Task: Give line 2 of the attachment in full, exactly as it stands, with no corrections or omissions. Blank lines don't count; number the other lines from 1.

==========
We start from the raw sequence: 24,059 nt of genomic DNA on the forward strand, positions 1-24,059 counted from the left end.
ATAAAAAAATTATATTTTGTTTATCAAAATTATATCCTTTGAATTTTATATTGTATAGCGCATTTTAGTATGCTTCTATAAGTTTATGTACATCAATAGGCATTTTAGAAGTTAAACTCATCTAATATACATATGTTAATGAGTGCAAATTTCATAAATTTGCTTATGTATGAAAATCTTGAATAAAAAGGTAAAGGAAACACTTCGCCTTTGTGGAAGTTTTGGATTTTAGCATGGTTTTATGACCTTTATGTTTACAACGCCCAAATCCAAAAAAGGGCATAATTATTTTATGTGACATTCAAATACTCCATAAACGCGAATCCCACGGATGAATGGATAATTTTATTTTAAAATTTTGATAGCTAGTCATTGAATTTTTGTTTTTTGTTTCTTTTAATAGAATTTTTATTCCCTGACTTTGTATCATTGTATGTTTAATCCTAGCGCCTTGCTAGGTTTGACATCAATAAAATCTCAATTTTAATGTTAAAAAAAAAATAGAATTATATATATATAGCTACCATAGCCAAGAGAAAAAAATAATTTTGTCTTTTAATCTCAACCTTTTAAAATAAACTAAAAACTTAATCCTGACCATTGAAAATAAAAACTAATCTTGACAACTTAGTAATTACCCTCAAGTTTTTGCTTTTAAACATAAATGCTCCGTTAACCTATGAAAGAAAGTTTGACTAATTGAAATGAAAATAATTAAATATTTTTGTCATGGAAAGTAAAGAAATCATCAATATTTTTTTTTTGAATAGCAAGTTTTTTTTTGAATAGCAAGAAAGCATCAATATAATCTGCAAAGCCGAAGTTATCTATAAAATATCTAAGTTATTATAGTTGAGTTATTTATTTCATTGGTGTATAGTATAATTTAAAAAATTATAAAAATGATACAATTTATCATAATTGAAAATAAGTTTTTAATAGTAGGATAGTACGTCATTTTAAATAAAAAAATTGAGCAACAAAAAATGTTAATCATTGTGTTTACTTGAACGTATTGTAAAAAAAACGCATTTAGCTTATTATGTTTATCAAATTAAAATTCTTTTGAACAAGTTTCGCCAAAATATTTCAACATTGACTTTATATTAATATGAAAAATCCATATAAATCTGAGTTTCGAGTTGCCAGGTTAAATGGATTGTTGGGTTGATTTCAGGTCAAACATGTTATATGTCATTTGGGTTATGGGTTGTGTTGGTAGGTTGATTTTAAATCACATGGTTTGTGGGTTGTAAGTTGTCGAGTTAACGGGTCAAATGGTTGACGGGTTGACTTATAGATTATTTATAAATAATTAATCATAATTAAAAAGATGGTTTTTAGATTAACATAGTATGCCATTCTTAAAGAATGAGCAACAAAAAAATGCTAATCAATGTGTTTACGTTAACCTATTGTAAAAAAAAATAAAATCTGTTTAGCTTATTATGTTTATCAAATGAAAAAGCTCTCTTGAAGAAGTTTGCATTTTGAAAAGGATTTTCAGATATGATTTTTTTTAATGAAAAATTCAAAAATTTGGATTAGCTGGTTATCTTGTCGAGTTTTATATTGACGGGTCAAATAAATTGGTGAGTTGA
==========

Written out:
ATAAAAAAATTATATTTTGTTTATCAAAATTATATCCTTTGAATTTTATATTGTATAGCGCATTTTAGTATGCTTCTATAAGTTTATGTACATCAATAGGCATTTTAGAAGTTAAACTCATCTAATATACATATGTTAATGAGTGCAAATTTCATAAATTTGCTTATGTATGAAAATCTTGAATAAAAAGGTAAAGGAAACACTTCGCCTTTGTGGAAGTTTTGGATTTTAGCATGGTTTTATGACCTTTATGTTTACAACGCCCAAATCCAAAAAAGGGCATAATTATTTTATGTGACATTCAAATACTCCATAAACGCGAATCCCACGGATGAATGGATAATTTTATTTTAAAATTTTGATAGCTAGTCATTGAATTTTTGTTTTTTGTTTCTTTTAATAGAATTTTTATTCCCTGACTTTGTATCATTGTATGTTTAATCCTAGCGCCTTGCTAGGTTTGACATCAATAAAATCTCAATTTTAATGTTAAAAAAAAAATAGAATTATATATATATAGCTACCATAGCCAAGAGAAAAAAATAATTTTGTCTTTTAATCTCAACCTTTTAAAATAAACTAAAAACTTAATCCTGACCATTGAAAATAAAAACTAATCTTGACAACTTAGTAATTACCCTCAAGTTTTTGCTTTTAAACATAAATGCTCCGTTAACCTATGAAAGAAAGTTTGACTAATTGAAATGAAAATAATTAAATATTTTTGTCATGGAAAGTAAAGAAATCATCAATATTTTTTTTTTGAATAGCAAGTTTTTTTTTGAATAGCAAGAAAGCATCAATATAATCTGCAAAGCCGAAGTTATCTATAAAATATCTAAGTTATTATAGTTGAGTTATTTATTTCATTGGTGTATAGTATAATTTAAAAAATTATAAAAATGATACAATTTATCATAATTGAAAATAAGTTTTTAATAGTAGGATAGTACGTCATTTTAAATAAAAAAATTGAGCAACAAAAAATGTTAATCATTGTGTTTACTTGAACGTATTGTAAAAAAAACGCATTTAGCTTATTATGTTTATCAAATTAAAATTCTTTTGAACAAGTTTCGCCAAAATATTTCAACATTGACTTTATATTAATATGAAAAATCCATATAAATCTGAGTTTCGAGTTGCCAGGTTAAATGGATTGTTGGGTTGATTTCAGGTCAAACATGTTATATGTCATTTGGGTTATGGGTTGTGTTGGTAGGTTGATTTTAAATCACATGGTTTGTGGGTTGTAAGTTGTCGAGTTAACGGGTCAAATGGTTGACGGGTTGACTTATAGATTATTTATAAATAATTAATCATAATTAAAAAGATGGTTTTTAGATTAACATAGTATGCCATTCTTAAAGAATGAGCAACAAAAAAATGCTAATCAATGTGTTTACGTTAACCTATTGTAAAAAAAAATAAAATCTGTTTAGCTTATTATGTTTATCAAATGAAAAAGCTCTCTTGAAGAAGTTTGCATTTTGAAAAGGATTTTCAGATATGATTTTTTTTAATGAAAAATTCAAAAATTTGGATTAGCTGGTTATCTTGTCGAGTTTTATATTGACGGGTCAAATAAATTGGTGAGTTGA